Robert Bobo, left, and Mike Nichols talk beneath the 221-foot-tall Test Stand 4693, the largest of two new Space Launch System test stands at NASA's Marshall Space Flight Center in Huntsville, Alabama. Bobo manages SLS structural strength testing, and Nichols is lead test engineer for the SLS liquid hydrogen tank, which the stand will subject to the forces it must endure during launch and flight. (NASA/MSFC/Emmett Given)

Robert Bobo, left, and Mike Nichols talk beneath the 221-foot-tall Test Stand 4693, the largest of two new Space Launch System test stands at NASA’s Marshall Space Flight Center in Huntsville, Alabama. Bobo manages SLS structural strength testing, and Nichols is lead test engineer for the SLS liquid hydrogen tank, which the stand will subject to the forces it must endure during launch and flight. (NASA/MSFC/Emmett Given)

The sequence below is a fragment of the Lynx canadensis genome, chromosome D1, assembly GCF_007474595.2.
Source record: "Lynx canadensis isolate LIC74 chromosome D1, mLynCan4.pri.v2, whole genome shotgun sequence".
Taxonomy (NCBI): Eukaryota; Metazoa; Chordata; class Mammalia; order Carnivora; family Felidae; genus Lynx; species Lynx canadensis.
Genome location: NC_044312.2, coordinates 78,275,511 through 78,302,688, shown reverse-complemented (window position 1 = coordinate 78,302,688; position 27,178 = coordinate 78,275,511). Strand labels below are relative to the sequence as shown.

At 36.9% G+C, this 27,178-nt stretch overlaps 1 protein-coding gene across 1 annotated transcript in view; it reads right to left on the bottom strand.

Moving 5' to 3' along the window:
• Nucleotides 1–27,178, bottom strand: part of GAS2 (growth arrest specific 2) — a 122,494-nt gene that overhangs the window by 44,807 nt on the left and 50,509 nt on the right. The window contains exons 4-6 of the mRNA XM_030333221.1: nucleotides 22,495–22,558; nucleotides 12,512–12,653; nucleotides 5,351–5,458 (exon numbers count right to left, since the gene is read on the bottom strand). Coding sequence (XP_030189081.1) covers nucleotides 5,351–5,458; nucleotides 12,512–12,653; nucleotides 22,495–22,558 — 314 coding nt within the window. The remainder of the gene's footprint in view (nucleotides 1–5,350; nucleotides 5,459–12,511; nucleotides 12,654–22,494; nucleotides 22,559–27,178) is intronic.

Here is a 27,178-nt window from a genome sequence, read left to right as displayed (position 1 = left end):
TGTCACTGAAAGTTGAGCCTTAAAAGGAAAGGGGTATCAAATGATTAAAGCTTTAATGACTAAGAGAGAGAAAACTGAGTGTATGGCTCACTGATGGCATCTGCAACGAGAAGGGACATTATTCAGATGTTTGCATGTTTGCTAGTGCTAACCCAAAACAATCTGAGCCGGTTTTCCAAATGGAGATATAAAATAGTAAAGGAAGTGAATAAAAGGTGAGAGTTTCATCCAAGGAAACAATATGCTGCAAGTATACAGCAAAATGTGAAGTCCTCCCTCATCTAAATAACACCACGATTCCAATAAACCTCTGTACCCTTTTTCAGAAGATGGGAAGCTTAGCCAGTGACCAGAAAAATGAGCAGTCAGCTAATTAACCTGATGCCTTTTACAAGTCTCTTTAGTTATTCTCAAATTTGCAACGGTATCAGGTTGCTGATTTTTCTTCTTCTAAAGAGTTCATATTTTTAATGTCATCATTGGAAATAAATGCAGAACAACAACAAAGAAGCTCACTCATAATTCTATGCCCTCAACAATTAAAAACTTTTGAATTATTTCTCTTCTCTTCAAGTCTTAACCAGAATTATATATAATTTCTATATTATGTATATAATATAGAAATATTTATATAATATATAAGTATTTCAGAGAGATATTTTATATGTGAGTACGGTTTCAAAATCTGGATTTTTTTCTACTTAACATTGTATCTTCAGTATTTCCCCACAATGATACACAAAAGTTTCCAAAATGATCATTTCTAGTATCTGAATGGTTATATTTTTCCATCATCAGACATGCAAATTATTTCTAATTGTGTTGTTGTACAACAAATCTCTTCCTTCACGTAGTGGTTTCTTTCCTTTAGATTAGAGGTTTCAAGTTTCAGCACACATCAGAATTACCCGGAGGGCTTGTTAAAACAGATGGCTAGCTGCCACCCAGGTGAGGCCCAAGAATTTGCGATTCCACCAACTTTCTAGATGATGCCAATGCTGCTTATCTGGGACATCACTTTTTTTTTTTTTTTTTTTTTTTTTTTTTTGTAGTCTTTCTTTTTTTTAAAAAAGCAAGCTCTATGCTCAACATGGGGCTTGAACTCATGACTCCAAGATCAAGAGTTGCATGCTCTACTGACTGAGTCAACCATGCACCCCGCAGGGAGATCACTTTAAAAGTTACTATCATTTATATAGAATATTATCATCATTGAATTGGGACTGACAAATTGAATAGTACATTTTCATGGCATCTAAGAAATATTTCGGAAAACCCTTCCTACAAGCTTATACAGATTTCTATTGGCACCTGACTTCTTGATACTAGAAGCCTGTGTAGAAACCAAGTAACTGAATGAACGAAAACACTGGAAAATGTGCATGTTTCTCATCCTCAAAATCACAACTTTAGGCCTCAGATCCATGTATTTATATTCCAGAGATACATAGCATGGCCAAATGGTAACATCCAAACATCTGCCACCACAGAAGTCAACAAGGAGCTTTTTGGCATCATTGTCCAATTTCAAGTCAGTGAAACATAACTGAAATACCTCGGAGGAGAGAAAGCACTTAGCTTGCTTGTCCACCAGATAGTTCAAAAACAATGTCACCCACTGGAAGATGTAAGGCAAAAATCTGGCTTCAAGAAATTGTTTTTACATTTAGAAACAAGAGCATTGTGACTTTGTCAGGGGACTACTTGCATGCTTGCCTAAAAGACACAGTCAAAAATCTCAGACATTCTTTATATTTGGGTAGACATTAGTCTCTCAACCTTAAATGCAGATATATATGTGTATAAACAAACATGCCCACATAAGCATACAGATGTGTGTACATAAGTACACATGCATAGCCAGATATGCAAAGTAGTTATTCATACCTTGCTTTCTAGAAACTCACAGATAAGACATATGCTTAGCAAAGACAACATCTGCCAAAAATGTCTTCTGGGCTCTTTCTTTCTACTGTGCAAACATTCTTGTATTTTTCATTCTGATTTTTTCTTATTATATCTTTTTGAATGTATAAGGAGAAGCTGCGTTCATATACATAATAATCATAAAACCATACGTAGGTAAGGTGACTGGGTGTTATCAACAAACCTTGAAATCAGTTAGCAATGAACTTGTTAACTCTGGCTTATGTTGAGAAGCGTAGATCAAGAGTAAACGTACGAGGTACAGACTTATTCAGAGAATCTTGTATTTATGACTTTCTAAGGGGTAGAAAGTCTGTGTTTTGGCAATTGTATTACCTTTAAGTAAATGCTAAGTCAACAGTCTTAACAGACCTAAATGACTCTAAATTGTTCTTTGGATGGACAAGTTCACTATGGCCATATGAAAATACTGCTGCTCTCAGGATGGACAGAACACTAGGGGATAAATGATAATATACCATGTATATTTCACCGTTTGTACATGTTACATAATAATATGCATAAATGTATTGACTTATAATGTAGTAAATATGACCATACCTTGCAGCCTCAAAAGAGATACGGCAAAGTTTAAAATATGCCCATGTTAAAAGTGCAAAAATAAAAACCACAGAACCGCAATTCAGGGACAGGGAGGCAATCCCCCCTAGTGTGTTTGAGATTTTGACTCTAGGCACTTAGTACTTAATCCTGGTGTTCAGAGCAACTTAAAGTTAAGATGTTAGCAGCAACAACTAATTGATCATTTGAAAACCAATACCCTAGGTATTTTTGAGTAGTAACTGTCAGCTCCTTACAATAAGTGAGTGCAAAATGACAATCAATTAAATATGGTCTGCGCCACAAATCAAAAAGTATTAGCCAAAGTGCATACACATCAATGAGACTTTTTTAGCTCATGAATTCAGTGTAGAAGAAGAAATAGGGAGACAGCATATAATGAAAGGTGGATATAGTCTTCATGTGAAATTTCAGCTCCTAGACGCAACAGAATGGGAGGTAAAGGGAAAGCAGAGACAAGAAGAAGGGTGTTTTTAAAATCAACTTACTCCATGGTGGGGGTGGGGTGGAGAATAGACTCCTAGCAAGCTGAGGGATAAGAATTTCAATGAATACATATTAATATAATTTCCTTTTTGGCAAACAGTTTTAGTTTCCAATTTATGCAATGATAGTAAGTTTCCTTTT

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NASA’s Discovery Program to send missions to Jupiter’s Trojan Asteroids and Metal Asteroid

 

Written by DC Agle
NASA’s Jet Propulsion Laboratory

NASA - National Aeronautics and Space AdministrationPasadena, CA – NASA has selected two missions that have the potential to open new windows on one of the earliest eras in the history of our solar system – a time less than 10 million years after the birth of our sun. The missions, known as Lucy and Psyche, were chosen from five finalists and will proceed to mission formulation, with the goal of launching in 2021 and 2023, respectively.

“Lucy will visit a target-rich environment of Jupiter’s mysterious Trojan asteroids, while Psyche will study a unique metal asteroid that’s never been visited before,” said Thomas Zurbuchen, associate administrator for NASA’s Science Mission Directorate in Washington. “This is what Discovery Program missions are all about – boldly going to places we’ve never been to enable groundbreaking science.”